Anatomy of a Murder · Boss Tweed
Plus a trifecta of Gotham government graft
Sexual assault, followed by murder. Also, libel — and, meta-textually, McCarthyism. Oh, you’ll see.
I didn’t realize 1959’s Anatomy of a Murder is based — quite closely — on a real story until the paperback showed up in Exhibit B. inventory, complete with contemporaneous hep font, and even then, I assumed it was a novelization. But from the diving board of a “robert traver anatomy murder true story” search string, I plunged into the real case: Robert Traver was the pen name of John D. Voelker, an attorney and fly-fishing nut who had written a few stories and novels that didn’t do much, then decided to turn his hand to writing up “a criminal trial ‘the way it really was.’”
The trial in question, of Lt. Coleman Peterson for the murder of bar owner Mike Chenoweth after Chenoweth (…allegedly) raped Peterson’s wife Charlotte, appealed to Voelker as a subject because it highlighted the “moral ambiguities” of the law (and probably because Voelker, recently voted out of the county prosecutor’s office after years in the position, spent the bulk of his time on flashers and drunk-and-disorderlies in small-town Michigan, and needed the change of pace). Certainly it appealed to 1950s readers, because the book stayed on bestseller lists for over a year…and technically, it is a novel, thanks to different names for the subjects and the addition of more literary subplots.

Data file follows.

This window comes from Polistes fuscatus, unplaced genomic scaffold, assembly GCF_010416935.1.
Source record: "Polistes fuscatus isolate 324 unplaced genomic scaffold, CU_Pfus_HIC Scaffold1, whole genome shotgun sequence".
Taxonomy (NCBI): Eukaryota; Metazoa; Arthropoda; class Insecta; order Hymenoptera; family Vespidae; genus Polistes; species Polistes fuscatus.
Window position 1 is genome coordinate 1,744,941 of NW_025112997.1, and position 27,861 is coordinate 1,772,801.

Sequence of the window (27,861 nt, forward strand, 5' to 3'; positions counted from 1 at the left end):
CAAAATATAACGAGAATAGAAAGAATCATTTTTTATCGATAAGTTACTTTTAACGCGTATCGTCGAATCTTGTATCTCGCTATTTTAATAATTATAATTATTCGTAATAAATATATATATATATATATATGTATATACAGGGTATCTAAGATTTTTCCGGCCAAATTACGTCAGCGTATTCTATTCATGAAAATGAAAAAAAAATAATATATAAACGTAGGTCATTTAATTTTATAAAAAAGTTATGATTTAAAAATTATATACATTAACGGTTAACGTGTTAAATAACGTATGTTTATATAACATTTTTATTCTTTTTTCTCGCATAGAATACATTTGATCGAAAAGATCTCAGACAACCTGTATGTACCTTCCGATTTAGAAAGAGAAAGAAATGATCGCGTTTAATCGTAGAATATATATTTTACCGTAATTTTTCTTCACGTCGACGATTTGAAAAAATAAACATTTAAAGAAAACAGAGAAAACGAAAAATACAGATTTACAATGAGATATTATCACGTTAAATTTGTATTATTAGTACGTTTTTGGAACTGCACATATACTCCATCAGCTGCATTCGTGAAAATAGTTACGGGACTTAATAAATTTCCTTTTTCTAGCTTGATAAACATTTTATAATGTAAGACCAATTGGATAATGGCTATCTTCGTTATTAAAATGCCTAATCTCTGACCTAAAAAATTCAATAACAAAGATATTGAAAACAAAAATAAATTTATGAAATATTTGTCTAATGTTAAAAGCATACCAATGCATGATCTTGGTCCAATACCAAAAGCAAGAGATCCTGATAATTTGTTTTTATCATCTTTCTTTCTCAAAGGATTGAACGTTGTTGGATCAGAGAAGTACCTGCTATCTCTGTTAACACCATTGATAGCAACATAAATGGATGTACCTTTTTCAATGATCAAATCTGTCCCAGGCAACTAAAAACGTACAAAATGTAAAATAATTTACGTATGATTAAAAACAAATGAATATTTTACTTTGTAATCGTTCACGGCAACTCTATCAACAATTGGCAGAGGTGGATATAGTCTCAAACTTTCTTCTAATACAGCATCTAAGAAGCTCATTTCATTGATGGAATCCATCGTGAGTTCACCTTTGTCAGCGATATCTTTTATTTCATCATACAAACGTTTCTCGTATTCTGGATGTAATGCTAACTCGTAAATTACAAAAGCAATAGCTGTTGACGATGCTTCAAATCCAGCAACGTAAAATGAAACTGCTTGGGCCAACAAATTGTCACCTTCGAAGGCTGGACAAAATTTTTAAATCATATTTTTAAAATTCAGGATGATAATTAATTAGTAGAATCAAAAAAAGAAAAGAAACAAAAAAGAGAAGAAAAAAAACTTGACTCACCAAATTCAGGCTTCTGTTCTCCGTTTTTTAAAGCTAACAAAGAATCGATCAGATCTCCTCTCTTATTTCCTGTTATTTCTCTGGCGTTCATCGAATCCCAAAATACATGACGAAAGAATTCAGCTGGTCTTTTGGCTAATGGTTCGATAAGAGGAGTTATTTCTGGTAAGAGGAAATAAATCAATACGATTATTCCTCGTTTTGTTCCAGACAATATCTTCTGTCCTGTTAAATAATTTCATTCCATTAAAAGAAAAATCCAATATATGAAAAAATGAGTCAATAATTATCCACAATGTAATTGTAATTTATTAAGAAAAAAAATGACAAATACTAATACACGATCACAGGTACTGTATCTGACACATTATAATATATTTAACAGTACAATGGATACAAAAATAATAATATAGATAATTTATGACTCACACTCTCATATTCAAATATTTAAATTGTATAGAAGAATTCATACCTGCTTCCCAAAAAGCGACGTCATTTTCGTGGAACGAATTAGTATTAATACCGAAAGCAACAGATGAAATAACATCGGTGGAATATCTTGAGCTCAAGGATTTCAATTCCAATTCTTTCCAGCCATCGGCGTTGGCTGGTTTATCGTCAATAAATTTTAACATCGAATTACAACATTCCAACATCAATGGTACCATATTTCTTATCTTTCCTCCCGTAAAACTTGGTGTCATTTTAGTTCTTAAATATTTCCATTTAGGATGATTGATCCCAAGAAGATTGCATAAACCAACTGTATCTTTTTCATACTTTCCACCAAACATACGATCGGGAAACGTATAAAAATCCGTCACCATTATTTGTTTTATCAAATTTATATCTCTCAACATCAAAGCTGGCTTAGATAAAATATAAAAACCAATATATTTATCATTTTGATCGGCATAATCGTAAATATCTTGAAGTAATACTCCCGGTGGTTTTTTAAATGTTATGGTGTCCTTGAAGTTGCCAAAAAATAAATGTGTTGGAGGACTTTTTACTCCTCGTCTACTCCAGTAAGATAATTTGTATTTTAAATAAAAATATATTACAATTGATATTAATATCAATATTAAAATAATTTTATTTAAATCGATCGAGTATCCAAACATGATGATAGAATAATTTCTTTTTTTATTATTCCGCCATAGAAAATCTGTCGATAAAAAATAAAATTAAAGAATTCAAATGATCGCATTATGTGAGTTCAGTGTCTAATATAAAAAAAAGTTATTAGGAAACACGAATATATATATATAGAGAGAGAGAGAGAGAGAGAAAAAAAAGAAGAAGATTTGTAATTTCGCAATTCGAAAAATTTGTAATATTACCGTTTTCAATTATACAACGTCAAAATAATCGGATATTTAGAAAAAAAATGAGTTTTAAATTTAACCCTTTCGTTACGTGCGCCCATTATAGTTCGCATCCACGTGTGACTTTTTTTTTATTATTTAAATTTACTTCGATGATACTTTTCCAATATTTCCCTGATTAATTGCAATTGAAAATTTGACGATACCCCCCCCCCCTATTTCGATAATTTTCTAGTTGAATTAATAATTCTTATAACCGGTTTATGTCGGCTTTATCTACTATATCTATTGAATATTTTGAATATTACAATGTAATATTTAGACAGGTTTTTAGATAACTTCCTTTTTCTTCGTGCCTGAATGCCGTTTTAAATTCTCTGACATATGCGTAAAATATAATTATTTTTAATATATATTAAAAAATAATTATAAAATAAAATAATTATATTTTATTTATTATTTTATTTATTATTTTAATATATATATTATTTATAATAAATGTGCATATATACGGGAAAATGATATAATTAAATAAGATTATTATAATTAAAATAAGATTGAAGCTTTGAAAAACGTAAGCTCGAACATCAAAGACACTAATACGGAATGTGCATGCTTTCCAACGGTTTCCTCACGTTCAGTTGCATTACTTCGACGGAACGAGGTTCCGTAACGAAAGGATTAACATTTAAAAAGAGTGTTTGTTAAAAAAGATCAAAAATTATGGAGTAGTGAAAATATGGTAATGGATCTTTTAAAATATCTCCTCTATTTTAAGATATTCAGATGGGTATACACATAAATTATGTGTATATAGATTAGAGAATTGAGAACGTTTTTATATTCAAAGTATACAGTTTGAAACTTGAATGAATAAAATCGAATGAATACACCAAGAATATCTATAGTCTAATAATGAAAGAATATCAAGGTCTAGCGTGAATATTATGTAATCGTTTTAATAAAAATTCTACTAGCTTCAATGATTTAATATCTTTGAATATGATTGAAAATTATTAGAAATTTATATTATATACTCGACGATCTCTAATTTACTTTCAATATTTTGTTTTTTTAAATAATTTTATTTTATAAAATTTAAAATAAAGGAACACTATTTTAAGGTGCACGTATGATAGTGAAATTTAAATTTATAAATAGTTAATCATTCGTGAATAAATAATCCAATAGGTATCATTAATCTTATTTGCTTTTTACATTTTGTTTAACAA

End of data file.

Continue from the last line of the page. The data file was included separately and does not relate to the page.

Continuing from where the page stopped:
Chenoweth’s widow, Mrs. Hazel A. Wheeler, didn’t feel that those cosmetic changes disguised the players sufficiently, especially not after Otto Preminger’s film version hit screens, and she slapped both the studio and Traver/Voelker’s publisher with a libel suit in 1960. I can’t say I entirely blame her — although no character associated with Wheeler appears onscreen in the film, Preminger did insist on shooting in actual case locations, including the courtroom and the tavern, so the Law & Order-style “purely coincidental” fig leaf didn’t cover much — but the court in her case seemed to feel that she’d waited too long to file (read: “until the movie and book had made enough money to justify the action”) and issued summary judgment for the defendants.
Most of that information, plus other petals of the blooming meta onion that is the Peterson case, is in Harold Schechter’s indispensable Ripped from the Headlines!, which I highly recommend, but the question before this court is whether I recommend the filmed version — which, although highly regarded and a regular on all-time lists, clocks in at a Scorsesean 160 minutes and may therefore take nearly as long as reading the original book.